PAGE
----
“Welcome to the House of Murder, Ed Lee has blood on his hands,” protestor JawanaNicole Aguirre announced to guests flooding in to City Hall for Mayor Ed Lee’s inauguration ceremony. She was joined by activists and organizers from the Bayview and the Mission who have united their causes to protest shootings by police.

Once inside, guests got a different greeting from London Breed, president of the Board of Supervisors.

“This is the people’s palace,” Breed said. “It is a home to each and every one of us.”

In the silences between speeches and songs, chants and profanity rang out. Protestors demanded that Police Chief Greg Suhr be fired, and hissed at the mention of Lee’s name.

“Go to hell, you c**t” one man shouted, prompting a swift removal by Sheriff’s deputies. With waves of chanting and shouting, additional deputies arrived, some wearing helmets with face shields and carrying batons. The Chronicle reports 10 people were removed by officials in total.

But the majority of chants were not profanity laden – a deafening chorus of “Fire Chief Suhr” broke out several times, along with “Black Lives Matter!” and “Justice for Mario Woods!”

At one point, deputies began announcing to the crowd that they would begin making arrests. It’s unclear whether those removed from the hall were indeed arrested or just forced out.

The ceremonies continued doggedly, though on occasion the protestors nearly drowned out speakers.

“Eventually, I moved from fighting for change from the outside to making change from the inside,” Lee said, to some hissing and boos from upstairs. When he promised to take guns out of the hands of dangerous people, a protester chimed in, “like police!”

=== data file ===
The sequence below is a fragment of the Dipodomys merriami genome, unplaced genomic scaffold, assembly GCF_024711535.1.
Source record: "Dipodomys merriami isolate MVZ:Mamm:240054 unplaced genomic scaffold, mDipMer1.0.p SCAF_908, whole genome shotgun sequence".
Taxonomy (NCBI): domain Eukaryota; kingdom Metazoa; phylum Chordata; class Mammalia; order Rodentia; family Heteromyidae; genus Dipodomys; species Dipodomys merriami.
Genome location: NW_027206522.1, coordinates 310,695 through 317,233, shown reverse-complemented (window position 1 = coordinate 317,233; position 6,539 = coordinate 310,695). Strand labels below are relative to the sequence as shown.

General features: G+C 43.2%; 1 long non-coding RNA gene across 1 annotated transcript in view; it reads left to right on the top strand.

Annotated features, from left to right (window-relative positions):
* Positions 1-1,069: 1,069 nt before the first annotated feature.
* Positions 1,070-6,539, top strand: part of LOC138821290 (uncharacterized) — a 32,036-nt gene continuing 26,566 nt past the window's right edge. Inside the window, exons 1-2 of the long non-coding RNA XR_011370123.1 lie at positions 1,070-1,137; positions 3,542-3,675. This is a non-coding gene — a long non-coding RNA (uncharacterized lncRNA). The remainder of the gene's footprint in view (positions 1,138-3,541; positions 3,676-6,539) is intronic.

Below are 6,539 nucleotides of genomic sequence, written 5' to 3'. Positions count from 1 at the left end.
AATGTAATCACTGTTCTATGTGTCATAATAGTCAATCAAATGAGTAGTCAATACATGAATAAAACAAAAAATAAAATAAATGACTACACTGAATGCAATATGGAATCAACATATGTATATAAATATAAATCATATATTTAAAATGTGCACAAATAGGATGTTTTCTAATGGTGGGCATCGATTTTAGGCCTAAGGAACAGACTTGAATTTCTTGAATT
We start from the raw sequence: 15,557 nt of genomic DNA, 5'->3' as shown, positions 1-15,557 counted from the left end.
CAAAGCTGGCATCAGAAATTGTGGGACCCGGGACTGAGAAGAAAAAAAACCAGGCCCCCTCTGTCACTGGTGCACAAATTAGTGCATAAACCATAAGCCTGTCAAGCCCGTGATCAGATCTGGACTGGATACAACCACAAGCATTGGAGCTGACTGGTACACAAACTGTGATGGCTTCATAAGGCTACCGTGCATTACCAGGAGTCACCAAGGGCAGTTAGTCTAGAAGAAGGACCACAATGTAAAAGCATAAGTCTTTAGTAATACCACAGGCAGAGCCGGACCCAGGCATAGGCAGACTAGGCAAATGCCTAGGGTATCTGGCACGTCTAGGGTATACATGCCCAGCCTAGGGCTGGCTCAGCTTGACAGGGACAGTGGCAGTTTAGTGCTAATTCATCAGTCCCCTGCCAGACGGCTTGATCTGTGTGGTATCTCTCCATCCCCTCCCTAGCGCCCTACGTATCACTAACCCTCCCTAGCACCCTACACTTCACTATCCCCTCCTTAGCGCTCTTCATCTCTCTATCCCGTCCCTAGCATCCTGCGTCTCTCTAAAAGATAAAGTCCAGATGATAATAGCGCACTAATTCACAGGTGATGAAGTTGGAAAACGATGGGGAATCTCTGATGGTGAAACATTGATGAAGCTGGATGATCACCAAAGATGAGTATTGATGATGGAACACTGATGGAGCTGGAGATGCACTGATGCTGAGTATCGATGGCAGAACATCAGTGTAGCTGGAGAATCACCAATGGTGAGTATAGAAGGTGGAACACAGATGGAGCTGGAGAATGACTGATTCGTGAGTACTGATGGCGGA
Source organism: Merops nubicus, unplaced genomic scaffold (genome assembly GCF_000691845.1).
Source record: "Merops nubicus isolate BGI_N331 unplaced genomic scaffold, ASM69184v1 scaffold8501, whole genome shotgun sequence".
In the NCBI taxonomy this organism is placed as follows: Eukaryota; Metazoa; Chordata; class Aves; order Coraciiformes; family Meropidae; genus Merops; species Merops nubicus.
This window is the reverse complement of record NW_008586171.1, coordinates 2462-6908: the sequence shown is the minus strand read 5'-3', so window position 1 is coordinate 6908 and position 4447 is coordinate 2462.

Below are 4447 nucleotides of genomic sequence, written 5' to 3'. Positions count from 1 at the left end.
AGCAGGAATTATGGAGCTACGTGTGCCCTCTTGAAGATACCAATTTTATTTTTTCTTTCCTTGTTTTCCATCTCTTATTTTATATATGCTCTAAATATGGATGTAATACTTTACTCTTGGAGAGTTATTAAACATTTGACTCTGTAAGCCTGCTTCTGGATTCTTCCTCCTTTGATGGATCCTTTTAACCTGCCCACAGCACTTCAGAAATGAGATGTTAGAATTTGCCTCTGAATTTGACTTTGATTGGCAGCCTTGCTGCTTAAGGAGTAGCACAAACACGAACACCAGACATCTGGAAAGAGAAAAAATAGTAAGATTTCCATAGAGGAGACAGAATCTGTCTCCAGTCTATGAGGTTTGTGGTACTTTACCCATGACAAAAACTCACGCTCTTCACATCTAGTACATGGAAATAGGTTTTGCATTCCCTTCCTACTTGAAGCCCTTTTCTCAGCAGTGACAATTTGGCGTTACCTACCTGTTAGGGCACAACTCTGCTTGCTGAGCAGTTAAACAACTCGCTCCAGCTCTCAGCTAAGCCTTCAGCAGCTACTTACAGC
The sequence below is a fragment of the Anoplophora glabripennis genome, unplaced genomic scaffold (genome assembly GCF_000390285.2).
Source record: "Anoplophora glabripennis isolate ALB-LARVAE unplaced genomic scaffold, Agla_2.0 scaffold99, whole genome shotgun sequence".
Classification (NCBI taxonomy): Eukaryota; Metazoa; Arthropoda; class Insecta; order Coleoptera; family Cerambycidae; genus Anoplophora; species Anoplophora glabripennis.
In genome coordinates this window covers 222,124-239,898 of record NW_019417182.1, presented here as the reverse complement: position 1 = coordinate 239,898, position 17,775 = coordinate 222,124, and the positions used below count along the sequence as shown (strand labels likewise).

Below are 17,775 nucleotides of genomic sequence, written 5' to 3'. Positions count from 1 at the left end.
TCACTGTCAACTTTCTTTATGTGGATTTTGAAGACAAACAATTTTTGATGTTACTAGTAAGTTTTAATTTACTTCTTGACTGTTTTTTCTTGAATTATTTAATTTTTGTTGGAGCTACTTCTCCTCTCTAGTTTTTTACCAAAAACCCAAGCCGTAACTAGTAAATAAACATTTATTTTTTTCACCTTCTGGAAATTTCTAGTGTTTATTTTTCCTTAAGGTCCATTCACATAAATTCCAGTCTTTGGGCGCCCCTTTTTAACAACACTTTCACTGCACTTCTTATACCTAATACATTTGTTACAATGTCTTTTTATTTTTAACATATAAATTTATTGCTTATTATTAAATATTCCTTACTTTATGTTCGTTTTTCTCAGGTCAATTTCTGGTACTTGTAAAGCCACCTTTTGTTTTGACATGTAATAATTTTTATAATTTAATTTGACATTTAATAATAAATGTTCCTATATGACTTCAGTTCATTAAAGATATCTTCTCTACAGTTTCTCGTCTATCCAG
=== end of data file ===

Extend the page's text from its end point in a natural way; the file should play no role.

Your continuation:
protest ed lee inauguration justice for mario woods

With the completion of Lee’s speech, the group left the hall, under the watchful eye of a row of deputies who moments before had blocked the way to the stairwell from where the protestors had gathered.

Outside, they made three demands: For an independent investigation into Mario Woods’ death, that Suhr be fired, and that the officers involved be charged with murder.

“I am putting Ed Lee on notice,” said Yayne Abeba. “You will have no justice, you will have no peace, because we don’t get justice and we don’t get peace.”

On Wednesday, families and advocates for Mario Woods, killed by police in December 2015, and Alex Nieto, shot by police in 2014, marched on a Bayview police station together.

“The Mission district is here in solidarity with the Bayview district” said an activist and advocate for the Nieto family, Oscar Salinas.

“We are not going to stop until we get the powers that be on our terms,” said Phelicia Jones, a member of both the SEIU 1021 and the Justice for Mario Woods Coalition. “We are not begging, we are not asking, we are demanding justice.”


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  1. At the January 6th police commission meeting, I asked the commissioners and the chief and Joyce Hicks who heads the Office of Citizen Complaints, if they truly want to bring transparency to the SFPD and prove there is no more police business as usual, to formally endorse calling for changing state law that bars the public from learning the names of officers facing OCC complaints.

    Hicks presented an 83 page report on the OCC’s hundreds of complaints against SFPD officers, and I said loudly, NOT. ONE. COP. IS. NAMED.

    Sure, if the commission and OCC and Suhr passed a resolution an end to state confidentiality protections for cops facing disciplinary measures from the OCC, it won’t magically allow for full and unfettered transparency at the OCC – but it would be a damn good way to start the statewide conversation about true reform of local police agencies.

    Let’s end police privilege. No more hiding names of bad cops at the OCC. Please.

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